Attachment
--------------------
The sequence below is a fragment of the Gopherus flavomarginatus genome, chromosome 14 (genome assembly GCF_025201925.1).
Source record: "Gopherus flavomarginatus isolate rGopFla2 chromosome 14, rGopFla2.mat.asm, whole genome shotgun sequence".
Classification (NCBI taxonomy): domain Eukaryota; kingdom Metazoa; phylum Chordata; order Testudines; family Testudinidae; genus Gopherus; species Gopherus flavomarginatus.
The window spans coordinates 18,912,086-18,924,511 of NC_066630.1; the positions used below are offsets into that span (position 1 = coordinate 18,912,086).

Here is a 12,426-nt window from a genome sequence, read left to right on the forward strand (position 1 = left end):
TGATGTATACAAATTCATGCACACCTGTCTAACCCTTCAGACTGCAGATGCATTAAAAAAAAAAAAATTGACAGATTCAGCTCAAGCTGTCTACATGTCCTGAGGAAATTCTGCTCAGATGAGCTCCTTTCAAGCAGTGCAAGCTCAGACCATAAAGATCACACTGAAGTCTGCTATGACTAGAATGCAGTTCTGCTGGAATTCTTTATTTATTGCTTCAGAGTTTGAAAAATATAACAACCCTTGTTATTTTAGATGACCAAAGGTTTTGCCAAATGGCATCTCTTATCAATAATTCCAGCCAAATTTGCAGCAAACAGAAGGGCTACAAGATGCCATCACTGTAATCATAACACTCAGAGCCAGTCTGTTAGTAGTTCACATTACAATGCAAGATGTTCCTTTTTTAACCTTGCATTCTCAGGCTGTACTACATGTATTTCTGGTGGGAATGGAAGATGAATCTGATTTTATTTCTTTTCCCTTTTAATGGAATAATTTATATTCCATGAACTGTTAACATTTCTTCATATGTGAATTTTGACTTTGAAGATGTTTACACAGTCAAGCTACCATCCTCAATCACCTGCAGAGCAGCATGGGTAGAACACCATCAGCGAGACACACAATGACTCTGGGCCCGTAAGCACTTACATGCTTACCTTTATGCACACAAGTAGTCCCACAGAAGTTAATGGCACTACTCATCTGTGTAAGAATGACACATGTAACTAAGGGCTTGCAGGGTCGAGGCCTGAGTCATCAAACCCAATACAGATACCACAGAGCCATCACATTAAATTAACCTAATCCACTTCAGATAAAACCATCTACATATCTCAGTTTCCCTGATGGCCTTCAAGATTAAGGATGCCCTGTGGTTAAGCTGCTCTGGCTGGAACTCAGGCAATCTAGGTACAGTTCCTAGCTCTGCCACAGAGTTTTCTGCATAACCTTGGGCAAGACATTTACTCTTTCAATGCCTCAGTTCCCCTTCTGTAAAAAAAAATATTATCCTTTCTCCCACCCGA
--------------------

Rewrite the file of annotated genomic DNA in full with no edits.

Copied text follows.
The sequence below is a fragment of the Gopherus flavomarginatus genome, chromosome 14 (genome assembly GCF_025201925.1).
Source record: "Gopherus flavomarginatus isolate rGopFla2 chromosome 14, rGopFla2.mat.asm, whole genome shotgun sequence".
Classification (NCBI taxonomy): domain Eukaryota; kingdom Metazoa; phylum Chordata; order Testudines; family Testudinidae; genus Gopherus; species Gopherus flavomarginatus.
The window spans coordinates 18,912,086-18,924,511 of NC_066630.1; the positions used below are offsets into that span (position 1 = coordinate 18,912,086).

Here is a 12,426-nt window from a genome sequence, read left to right on the forward strand (position 1 = left end):
TGATGTATACAAATTCATGCACACCTGTCTAACCCTTCAGACTGCAGATGCATTAAAAAAAAAAAAATTGACAGATTCAGCTCAAGCTGTCTACATGTCCTGAGGAAATTCTGCTCAGATGAGCTCCTTTCAAGCAGTGCAAGCTCAGACCATAAAGATCACACTGAAGTCTGCTATGACTAGAATGCAGTTCTGCTGGAATTCTTTATTTATTGCTTCAGAGTTTGAAAAATATAACAACCCTTGTTATTTTAGATGACCAAAGGTTTTGCCAAATGGCATCTCTTATCAATAATTCCAGCCAAATTTGCAGCAAACAGAAGGGCTACAAGATGCCATCACTGTAATCATAACACTCAGAGCCAGTCTGTTAGTAGTTCACATTACAATGCAAGATGTTCCTTTTTTAACCTTGCATTCTCAGGCTGTACTACATGTATTTCTGGTGGGAATGGAAGATGAATCTGATTTTATTTCTTTTCCCTTTTAATGGAATAATTTATATTCCATGAACTGTTAACATTTCTTCATATGTGAATTTTGACTTTGAAGATGTTTACACAGTCAAGCTACCATCCTCAATCACCTGCAGAGCAGCATGGGTAGAACACCATCAGCGAGACACACAATGACTCTGGGCCCGTAAGCACTTACATGCTTACCTTTATGCACACAAGTAGTCCCACAGAAGTTAATGGCACTACTCATCTGTGTAAGAATGACACATGTAACTAAGGGCTTGCAGGGTCGAGGCCTGAGTCATCAAACCCAATACAGATACCACAGAGCCATCACATTAAATTAACCTAATCCACTTCAGATAAAACCATCTACATATCTCAGTTTCCCTGATGGCCTTCAAGATTAAGGATGCCCTGTGGTTAAGCTGCTCTGGCTGGAACTCAGGCAATCTAGGTACAGTTCCTAGCTCTGCCACAGAGTTTTCTGCATAACCTTGGGCAAGACATTTACTCTTTCAATGCCTCAGTTCCCCTTCTGTAAAAAAAAATATTATCCTTTCTCCCACCCGA